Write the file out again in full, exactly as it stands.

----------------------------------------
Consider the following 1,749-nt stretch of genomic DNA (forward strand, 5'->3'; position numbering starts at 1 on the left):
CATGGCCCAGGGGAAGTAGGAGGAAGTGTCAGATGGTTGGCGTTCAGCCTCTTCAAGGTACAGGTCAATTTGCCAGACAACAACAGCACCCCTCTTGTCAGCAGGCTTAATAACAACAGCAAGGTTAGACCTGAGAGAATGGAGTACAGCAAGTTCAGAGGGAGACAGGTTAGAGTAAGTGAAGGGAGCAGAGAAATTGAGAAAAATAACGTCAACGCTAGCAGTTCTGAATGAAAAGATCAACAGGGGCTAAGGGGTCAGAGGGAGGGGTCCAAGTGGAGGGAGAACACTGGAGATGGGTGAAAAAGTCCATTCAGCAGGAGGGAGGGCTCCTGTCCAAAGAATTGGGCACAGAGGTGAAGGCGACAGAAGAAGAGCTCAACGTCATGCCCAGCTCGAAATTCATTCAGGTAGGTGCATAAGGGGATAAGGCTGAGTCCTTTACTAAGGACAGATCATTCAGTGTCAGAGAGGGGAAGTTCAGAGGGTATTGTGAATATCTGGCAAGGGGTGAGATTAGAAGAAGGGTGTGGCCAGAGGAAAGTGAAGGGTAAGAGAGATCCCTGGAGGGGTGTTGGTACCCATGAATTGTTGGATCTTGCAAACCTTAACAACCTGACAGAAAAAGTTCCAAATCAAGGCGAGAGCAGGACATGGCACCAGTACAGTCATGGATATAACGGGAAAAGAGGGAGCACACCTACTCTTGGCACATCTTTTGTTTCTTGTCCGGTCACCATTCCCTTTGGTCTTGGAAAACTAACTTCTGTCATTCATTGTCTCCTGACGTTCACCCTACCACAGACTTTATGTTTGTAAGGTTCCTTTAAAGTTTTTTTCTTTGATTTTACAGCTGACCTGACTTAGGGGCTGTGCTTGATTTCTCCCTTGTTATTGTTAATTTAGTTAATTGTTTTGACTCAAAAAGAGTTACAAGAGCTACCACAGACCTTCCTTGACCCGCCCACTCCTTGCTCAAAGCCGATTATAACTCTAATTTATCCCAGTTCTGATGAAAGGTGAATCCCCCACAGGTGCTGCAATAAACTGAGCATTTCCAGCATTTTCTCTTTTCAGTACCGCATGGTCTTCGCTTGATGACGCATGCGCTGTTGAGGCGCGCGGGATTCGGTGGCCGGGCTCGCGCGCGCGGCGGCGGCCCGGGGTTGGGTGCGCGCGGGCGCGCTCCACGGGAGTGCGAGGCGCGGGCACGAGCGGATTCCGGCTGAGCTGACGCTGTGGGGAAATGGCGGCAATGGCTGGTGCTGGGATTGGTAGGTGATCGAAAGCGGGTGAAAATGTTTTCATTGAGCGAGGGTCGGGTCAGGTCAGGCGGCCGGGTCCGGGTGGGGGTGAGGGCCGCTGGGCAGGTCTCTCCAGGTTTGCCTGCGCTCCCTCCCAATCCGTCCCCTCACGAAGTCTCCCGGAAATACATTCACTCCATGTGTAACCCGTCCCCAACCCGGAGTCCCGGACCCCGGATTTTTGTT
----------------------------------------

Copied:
Consider the following 1,749-nt stretch of genomic DNA (forward strand, 5'->3'; position numbering starts at 1 on the left):
CATGGCCCAGGGGAAGTAGGAGGAAGTGTCAGATGGTTGGCGTTCAGCCTCTTCAAGGTACAGGTCAATTTGCCAGACAACAACAGCACCCCTCTTGTCAGCAGGCTTAATAACAACAGCAAGGTTAGACCTGAGAGAATGGAGTACAGCAAGTTCAGAGGGAGACAGGTTAGAGTAAGTGAAGGGAGCAGAGAAATTGAGAAAAATAACGTCAACGCTAGCAGTTCTGAATGAAAAGATCAACAGGGGCTAAGGGGTCAGAGGGAGGGGTCCAAGTGGAGGGAGAACACTGGAGATGGGTGAAAAAGTCCATTCAGCAGGAGGGAGGGCTCCTGTCCAAAGAATTGGGCACAGAGGTGAAGGCGACAGAAGAAGAGCTCAACGTCATGCCCAGCTCGAAATTCATTCAGGTAGGTGCATAAGGGGATAAGGCTGAGTCCTTTACTAAGGACAGATCATTCAGTGTCAGAGAGGGGAAGTTCAGAGGGTATTGTGAATATCTGGCAAGGGGTGAGATTAGAAGAAGGGTGTGGCCAGAGGAAAGTGAAGGGTAAGAGAGATCCCTGGAGGGGTGTTGGTACCCATGAATTGTTGGATCTTGCAAACCTTAACAACCTGACAGAAAAAGTTCCAAATCAAGGCGAGAGCAGGACATGGCACCAGTACAGTCATGGATATAACGGGAAAAGAGGGAGCACACCTACTCTTGGCACATCTTTTGTTTCTTGTCCGGTCACCATTCCCTTTGGTCTTGGAAAACTAACTTCTGTCATTCATTGTCTCCTGACGTTCACCCTACCACAGACTTTATGTTTGTAAGGTTCCTTTAAAGTTTTTTTCTTTGATTTTACAGCTGACCTGACTTAGGGGCTGTGCTTGATTTCTCCCTTGTTATTGTTAATTTAGTTAATTGTTTTGACTCAAAAAGAGTTACAAGAGCTACCACAGACCTTCCTTGACCCGCCCACTCCTTGCTCAAAGCCGATTATAACTCTAATTTATCCCAGTTCTGATGAAAGGTGAATCCCCCACAGGTGCTGCAATAAACTGAGCATTTCCAGCATTTTCTCTTTTCAGTACCGCATGGTCTTCGCTTGATGACGCATGCGCTGTTGAGGCGCGCGGGATTCGGTGGCCGGGCTCGCGCGCGCGGCGGCGGCCCGGGGTTGGGTGCGCGCGGGCGCGCTCCACGGGAGTGCGAGGCGCGGGCACGAGCGGATTCCGGCTGAGCTGACGCTGTGGGGAAATGGCGGCAATGGCTGGTGCTGGGATTGGTAGGTGATCGAAAGCGGGTGAAAATGTTTTCATTGAGCGAGGGTCGGGTCAGGTCAGGCGGCCGGGTCCGGGTGGGGGTGAGGGCCGCTGGGCAGGTCTCTCCAGGTTTGCCTGCGCTCCCTCCCAATCCGTCCCCTCACGAAGTCTCCCGGAAATACATTCACTCCATGTGTAACCCGTCCCCAACCCGGAGTCCCGGACCCCGGATTTTTGTT